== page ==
Foreword to an unwritten novel

Today has been a breakthrough day–I did not awake feeling that it would be, and I am aware that it is a bit pompous sounding to make the claim that it is. But it is, because today I made some concrete progress on an idea for a novel, whose title I am as yet unsure of, and whose plot is not quite coherent yet.

What is especially pleasing about this is that I feel like I overheard the story, that I did not contrive it at all. In fact, it is utterly contrived, and completely ridiculous. The original seed came on holiday in Key West last year, when I literally did overhear a man on his telephone, evidently making an appointment somewhere. He said to the unknown other  party that ‘I know Robert Morrero’ – ending on the upward inflection that implies to most English speakers that what has preceded is intended as a question.

I thought: who is Robert Morrero? Today, while eating in a restaurant in Chinatown in Manchester, I think I worked it out. And I worked it out in a way that linked a few other half-ideas that I had in my head, in a way that they hang together just well enough that I think I can make a pretty fun story out of them all, that I can share and distribute, and that I will enjoy producing.

Not that I believe in any kind of mystical forces of literary inspiration, but I actually wrote the first few pages of my first novel in Manchester as well – in a restaurant called Olive. I don’t believe that Manchester is particularly inspirational (that restaurant certainly wasn’t), actually I think it is much more likely related to the fact that I am on a business trip, as I was when I began work on The Tragedy and Farce of Charlie Marks, and eating alone in a foreign city grants a freedom to really sit and think about things, to the point of tedium or absurdity. And then when the dinner is over, and I am on my own, I have a lonely impetus to fill the time.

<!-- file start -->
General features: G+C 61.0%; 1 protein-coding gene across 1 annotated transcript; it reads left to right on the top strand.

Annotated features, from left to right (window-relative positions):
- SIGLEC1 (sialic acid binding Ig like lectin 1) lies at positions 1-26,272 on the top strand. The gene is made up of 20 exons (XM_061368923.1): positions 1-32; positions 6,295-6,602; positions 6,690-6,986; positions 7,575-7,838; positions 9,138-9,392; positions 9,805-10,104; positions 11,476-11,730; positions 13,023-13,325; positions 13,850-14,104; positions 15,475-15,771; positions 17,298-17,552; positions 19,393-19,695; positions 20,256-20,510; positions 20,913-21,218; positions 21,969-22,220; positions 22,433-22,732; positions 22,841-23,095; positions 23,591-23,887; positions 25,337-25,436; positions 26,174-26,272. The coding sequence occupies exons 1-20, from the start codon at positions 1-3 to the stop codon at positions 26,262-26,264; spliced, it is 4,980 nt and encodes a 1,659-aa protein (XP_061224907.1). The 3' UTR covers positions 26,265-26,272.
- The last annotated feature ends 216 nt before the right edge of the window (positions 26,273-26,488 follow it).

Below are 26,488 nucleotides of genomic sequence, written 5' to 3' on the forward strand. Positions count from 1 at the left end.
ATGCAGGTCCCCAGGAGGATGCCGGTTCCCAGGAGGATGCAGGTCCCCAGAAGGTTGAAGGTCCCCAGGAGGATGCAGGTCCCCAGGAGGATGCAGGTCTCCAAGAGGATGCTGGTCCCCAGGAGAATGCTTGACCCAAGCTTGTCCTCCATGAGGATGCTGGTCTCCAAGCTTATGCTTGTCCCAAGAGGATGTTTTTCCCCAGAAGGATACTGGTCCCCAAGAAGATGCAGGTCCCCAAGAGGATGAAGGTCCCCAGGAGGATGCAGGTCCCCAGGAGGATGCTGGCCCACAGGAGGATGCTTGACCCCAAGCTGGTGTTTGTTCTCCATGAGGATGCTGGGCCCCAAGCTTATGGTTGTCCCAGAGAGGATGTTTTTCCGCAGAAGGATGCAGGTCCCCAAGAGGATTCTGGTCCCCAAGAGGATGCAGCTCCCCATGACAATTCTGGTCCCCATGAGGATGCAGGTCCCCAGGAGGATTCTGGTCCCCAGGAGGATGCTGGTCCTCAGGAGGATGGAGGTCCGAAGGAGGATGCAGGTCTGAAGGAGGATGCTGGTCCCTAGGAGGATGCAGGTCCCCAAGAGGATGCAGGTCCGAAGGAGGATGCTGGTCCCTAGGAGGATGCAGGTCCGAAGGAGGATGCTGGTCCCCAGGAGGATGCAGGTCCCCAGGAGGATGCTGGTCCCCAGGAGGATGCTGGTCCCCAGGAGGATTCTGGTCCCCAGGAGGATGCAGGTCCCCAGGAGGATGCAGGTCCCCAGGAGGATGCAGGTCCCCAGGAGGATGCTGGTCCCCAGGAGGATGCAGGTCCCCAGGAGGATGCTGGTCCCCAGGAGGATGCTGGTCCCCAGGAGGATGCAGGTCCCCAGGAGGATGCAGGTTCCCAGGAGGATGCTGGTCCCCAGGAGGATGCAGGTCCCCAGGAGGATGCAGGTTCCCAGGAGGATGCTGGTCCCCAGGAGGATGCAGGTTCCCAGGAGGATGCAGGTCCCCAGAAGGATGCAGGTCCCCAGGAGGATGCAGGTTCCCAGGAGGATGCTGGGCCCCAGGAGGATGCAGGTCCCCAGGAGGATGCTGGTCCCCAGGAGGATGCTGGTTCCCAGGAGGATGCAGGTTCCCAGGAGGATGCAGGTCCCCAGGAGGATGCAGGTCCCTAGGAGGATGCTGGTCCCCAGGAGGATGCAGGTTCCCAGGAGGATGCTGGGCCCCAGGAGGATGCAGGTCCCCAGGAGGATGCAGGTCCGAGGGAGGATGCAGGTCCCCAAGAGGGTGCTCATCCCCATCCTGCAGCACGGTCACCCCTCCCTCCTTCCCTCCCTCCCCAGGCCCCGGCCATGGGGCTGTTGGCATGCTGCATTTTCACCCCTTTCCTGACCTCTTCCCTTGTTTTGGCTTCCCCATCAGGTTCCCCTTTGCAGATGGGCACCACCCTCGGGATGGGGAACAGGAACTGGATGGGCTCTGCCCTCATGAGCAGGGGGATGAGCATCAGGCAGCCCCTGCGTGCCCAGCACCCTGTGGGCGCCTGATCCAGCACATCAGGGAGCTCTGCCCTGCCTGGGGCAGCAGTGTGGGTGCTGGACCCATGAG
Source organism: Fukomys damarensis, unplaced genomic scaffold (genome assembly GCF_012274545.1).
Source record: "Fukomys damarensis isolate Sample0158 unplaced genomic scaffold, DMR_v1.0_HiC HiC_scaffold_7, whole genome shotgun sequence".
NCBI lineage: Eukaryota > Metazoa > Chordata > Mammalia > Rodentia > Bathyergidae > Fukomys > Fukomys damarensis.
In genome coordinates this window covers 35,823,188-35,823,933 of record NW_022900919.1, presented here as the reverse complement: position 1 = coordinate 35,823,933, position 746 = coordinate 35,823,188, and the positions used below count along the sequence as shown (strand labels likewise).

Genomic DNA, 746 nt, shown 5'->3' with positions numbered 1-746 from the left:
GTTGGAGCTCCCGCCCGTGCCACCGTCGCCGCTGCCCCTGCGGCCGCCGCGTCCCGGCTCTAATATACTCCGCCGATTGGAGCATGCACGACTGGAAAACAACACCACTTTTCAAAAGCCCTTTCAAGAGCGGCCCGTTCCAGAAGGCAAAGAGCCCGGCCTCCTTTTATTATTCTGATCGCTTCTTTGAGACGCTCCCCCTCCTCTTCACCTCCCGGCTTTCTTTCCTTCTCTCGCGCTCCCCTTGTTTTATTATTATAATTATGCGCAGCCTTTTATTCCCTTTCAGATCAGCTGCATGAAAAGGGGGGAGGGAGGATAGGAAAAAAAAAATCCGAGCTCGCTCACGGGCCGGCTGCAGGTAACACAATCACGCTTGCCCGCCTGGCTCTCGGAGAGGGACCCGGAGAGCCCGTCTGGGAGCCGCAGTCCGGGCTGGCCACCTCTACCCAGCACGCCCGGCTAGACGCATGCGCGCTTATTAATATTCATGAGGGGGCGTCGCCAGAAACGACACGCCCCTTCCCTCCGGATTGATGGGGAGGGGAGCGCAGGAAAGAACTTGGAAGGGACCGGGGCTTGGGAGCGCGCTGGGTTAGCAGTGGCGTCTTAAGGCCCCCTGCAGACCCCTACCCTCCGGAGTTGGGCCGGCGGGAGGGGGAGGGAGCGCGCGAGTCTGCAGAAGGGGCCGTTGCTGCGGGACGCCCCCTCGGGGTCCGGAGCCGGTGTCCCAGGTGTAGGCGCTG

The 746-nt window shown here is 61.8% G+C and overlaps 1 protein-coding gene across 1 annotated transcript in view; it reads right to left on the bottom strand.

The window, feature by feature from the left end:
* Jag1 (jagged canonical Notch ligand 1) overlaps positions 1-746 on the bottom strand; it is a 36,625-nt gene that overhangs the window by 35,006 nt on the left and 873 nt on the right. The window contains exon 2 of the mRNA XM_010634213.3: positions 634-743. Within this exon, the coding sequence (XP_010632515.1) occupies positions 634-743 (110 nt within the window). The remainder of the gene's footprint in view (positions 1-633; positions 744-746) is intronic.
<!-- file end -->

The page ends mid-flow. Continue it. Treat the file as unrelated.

So I did some thinking in Try Thai in Chinatown, where I have enjoyed excellent beancurd on three occasions now, had a Long Island Ice Tea for dessert, and scribbled down some notes, which felt unforced. I am now fairly excited for May, when my next set of exams will be over, and when I will have some time to work more on this idea, and also to redraft the second and third chapters of Charlie Marks before I re-begin the process of submitting the work to agents.

As I walked up the stairs to my hotel room to write this blog, I thought to myself, in terms much more assuredly than I think I have felt before, that I want to write. That it is what I want to do with my life. And it comes as a great relief to also feel I have something to write about. I was reminded, on the stairs between the third and fourth storeys, of an incident from Christopher Hitchens’s memoir Hitch-22 where his is taken aside by a teacher and told off for a piece of political propaganda he had been pushing. ‘Is that what you want to be?’ he was asked, ‘a pamphleteer?’.

‘At last I have a word for it!’ Was Hitchens response. I mean, as an analogy this doesn’t really apply at all, but it’s always a good idea to end on a joke, even if it isn’t my own.

(If you would like to read the latest draft of The tragedy and farce of Charlie Marks then please send me a message – I am very pleased to share, and to receive feedback.)

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I am an amateur novelist, an aspiring tax advisor, a cycle commuter, and a graduate of philosophy, politics and law

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